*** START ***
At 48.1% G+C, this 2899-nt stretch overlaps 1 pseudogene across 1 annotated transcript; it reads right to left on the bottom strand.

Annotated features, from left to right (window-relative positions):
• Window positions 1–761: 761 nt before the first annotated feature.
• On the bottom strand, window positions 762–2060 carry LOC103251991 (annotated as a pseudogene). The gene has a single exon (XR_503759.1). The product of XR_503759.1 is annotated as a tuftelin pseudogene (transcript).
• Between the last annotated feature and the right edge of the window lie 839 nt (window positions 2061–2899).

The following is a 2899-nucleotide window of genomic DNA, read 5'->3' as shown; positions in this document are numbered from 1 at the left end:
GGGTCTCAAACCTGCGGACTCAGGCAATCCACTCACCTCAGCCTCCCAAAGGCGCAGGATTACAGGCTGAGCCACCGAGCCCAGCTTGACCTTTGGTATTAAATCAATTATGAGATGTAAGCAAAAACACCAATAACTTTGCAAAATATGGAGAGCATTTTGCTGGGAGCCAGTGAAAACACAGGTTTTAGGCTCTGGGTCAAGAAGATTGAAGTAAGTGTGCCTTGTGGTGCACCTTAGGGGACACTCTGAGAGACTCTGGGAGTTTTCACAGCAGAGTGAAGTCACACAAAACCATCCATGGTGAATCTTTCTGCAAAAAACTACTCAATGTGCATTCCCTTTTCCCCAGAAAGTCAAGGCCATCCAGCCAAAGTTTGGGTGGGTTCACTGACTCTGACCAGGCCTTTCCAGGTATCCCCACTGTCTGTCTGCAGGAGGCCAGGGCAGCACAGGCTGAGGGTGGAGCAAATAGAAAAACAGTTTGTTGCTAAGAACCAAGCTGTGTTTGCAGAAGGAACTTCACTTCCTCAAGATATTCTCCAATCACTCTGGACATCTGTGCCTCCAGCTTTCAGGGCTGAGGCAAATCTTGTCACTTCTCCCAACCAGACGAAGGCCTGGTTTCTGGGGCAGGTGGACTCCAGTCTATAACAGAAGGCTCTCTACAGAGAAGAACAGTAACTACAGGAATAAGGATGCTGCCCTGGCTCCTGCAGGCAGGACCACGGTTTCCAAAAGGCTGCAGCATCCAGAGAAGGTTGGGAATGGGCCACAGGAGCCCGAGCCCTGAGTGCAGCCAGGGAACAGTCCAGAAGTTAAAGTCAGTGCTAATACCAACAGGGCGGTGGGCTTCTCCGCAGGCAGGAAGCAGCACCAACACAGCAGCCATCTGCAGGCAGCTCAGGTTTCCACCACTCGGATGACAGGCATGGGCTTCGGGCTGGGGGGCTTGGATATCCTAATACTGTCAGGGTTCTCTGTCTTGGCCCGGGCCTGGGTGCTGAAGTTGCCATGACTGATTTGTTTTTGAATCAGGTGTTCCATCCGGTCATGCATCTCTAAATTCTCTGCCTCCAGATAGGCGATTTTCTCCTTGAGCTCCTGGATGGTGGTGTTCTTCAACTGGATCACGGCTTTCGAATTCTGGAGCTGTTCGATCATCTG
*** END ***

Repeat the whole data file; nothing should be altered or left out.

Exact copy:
At 48.1% G+C, this 2899-nt stretch overlaps 1 pseudogene across 1 annotated transcript; it reads right to left on the bottom strand.

Annotated features, from left to right (window-relative positions):
• Window positions 1–761: 761 nt before the first annotated feature.
• On the bottom strand, window positions 762–2060 carry LOC103251991 (annotated as a pseudogene). The gene has a single exon (XR_503759.1). The product of XR_503759.1 is annotated as a tuftelin pseudogene (transcript).
• Between the last annotated feature and the right edge of the window lie 839 nt (window positions 2061–2899).

The following is a 2899-nucleotide window of genomic DNA, read 5'->3' as shown; positions in this document are numbered from 1 at the left end:
GGGTCTCAAACCTGCGGACTCAGGCAATCCACTCACCTCAGCCTCCCAAAGGCGCAGGATTACAGGCTGAGCCACCGAGCCCAGCTTGACCTTTGGTATTAAATCAATTATGAGATGTAAGCAAAAACACCAATAACTTTGCAAAATATGGAGAGCATTTTGCTGGGAGCCAGTGAAAACACAGGTTTTAGGCTCTGGGTCAAGAAGATTGAAGTAAGTGTGCCTTGTGGTGCACCTTAGGGGACACTCTGAGAGACTCTGGGAGTTTTCACAGCAGAGTGAAGTCACACAAAACCATCCATGGTGAATCTTTCTGCAAAAAACTACTCAATGTGCATTCCCTTTTCCCCAGAAAGTCAAGGCCATCCAGCCAAAGTTTGGGTGGGTTCACTGACTCTGACCAGGCCTTTCCAGGTATCCCCACTGTCTGTCTGCAGGAGGCCAGGGCAGCACAGGCTGAGGGTGGAGCAAATAGAAAAACAGTTTGTTGCTAAGAACCAAGCTGTGTTTGCAGAAGGAACTTCACTTCCTCAAGATATTCTCCAATCACTCTGGACATCTGTGCCTCCAGCTTTCAGGGCTGAGGCAAATCTTGTCACTTCTCCCAACCAGACGAAGGCCTGGTTTCTGGGGCAGGTGGACTCCAGTCTATAACAGAAGGCTCTCTACAGAGAAGAACAGTAACTACAGGAATAAGGATGCTGCCCTGGCTCCTGCAGGCAGGACCACGGTTTCCAAAAGGCTGCAGCATCCAGAGAAGGTTGGGAATGGGCCACAGGAGCCCGAGCCCTGAGTGCAGCCAGGGAACAGTCCAGAAGTTAAAGTCAGTGCTAATACCAACAGGGCGGTGGGCTTCTCCGCAGGCAGGAAGCAGCACCAACACAGCAGCCATCTGCAGGCAGCTCAGGTTTCCACCACTCGGATGACAGGCATGGGCTTCGGGCTGGGGGGCTTGGATATCCTAATACTGTCAGGGTTCTCTGTCTTGGCCCGGGCCTGGGTGCTGAAGTTGCCATGACTGATTTGTTTTTGAATCAGGTGTTCCATCCGGTCATGCATCTCTAAATTCTCTGCCTCCAGATAGGCGATTTTCTCCTTGAGCTCCTGGATGGTGGTGTTCTTCAACTGGATCACGGCTTTCGAATTCTGGAGCTGTTCGATCATCTG